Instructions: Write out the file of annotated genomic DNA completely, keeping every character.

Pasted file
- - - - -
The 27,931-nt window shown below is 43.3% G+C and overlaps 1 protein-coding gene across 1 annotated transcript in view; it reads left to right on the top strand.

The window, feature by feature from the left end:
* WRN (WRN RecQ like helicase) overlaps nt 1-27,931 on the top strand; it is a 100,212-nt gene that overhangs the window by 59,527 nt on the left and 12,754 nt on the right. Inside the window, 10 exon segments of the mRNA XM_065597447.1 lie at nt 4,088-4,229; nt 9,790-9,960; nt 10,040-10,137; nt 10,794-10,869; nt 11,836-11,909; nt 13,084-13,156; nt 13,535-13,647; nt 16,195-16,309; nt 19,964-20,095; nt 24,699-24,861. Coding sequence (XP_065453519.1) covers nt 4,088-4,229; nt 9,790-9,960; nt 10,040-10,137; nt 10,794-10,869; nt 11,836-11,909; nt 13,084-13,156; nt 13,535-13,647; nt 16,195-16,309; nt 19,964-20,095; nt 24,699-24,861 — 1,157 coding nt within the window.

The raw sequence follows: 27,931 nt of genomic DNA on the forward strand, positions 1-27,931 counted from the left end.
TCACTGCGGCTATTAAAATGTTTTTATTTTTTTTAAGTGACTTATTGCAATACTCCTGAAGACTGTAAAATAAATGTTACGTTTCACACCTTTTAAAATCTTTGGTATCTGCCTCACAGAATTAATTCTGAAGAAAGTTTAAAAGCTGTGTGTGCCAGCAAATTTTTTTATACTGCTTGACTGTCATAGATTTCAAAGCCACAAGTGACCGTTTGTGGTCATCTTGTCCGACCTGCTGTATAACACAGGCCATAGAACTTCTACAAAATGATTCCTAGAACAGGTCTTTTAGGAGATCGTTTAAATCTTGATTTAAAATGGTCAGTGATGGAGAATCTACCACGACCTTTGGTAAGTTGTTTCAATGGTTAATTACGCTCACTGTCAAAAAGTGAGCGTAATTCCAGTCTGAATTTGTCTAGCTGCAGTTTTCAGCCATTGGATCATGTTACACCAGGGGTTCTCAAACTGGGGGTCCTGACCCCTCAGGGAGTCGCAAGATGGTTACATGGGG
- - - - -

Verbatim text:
The 27,931-nt window shown below is 43.3% G+C and overlaps 1 protein-coding gene across 1 annotated transcript in view; it reads left to right on the top strand.

The window, feature by feature from the left end:
* WRN (WRN RecQ like helicase) overlaps nt 1-27,931 on the top strand; it is a 100,212-nt gene that overhangs the window by 59,527 nt on the left and 12,754 nt on the right. Inside the window, 10 exon segments of the mRNA XM_065597447.1 lie at nt 4,088-4,229; nt 9,790-9,960; nt 10,040-10,137; nt 10,794-10,869; nt 11,836-11,909; nt 13,084-13,156; nt 13,535-13,647; nt 16,195-16,309; nt 19,964-20,095; nt 24,699-24,861. Coding sequence (XP_065453519.1) covers nt 4,088-4,229; nt 9,790-9,960; nt 10,040-10,137; nt 10,794-10,869; nt 11,836-11,909; nt 13,084-13,156; nt 13,535-13,647; nt 16,195-16,309; nt 19,964-20,095; nt 24,699-24,861 — 1,157 coding nt within the window.

The raw sequence follows: 27,931 nt of genomic DNA on the forward strand, positions 1-27,931 counted from the left end.
TCACTGCGGCTATTAAAATGTTTTTATTTTTTTTAAGTGACTTATTGCAATACTCCTGAAGACTGTAAAATAAATGTTACGTTTCACACCTTTTAAAATCTTTGGTATCTGCCTCACAGAATTAATTCTGAAGAAAGTTTAAAAGCTGTGTGTGCCAGCAAATTTTTTTATACTGCTTGACTGTCATAGATTTCAAAGCCACAAGTGACCGTTTGTGGTCATCTTGTCCGACCTGCTGTATAACACAGGCCATAGAACTTCTACAAAATGATTCCTAGAACAGGTCTTTTAGGAGATCGTTTAAATCTTGATTTAAAATGGTCAGTGATGGAGAATCTACCACGACCTTTGGTAAGTTGTTTCAATGGTTAATTACGCTCACTGTCAAAAAGTGAGCGTAATTCCAGTCTGAATTTGTCTAGCTGCAGTTTTCAGCCATTGGATCATGTTACACCAGGGGTTCTCAAACTGGGGGTCCTGACCCCTCAGGGAGTCGCAAGATGGTTACATGGGG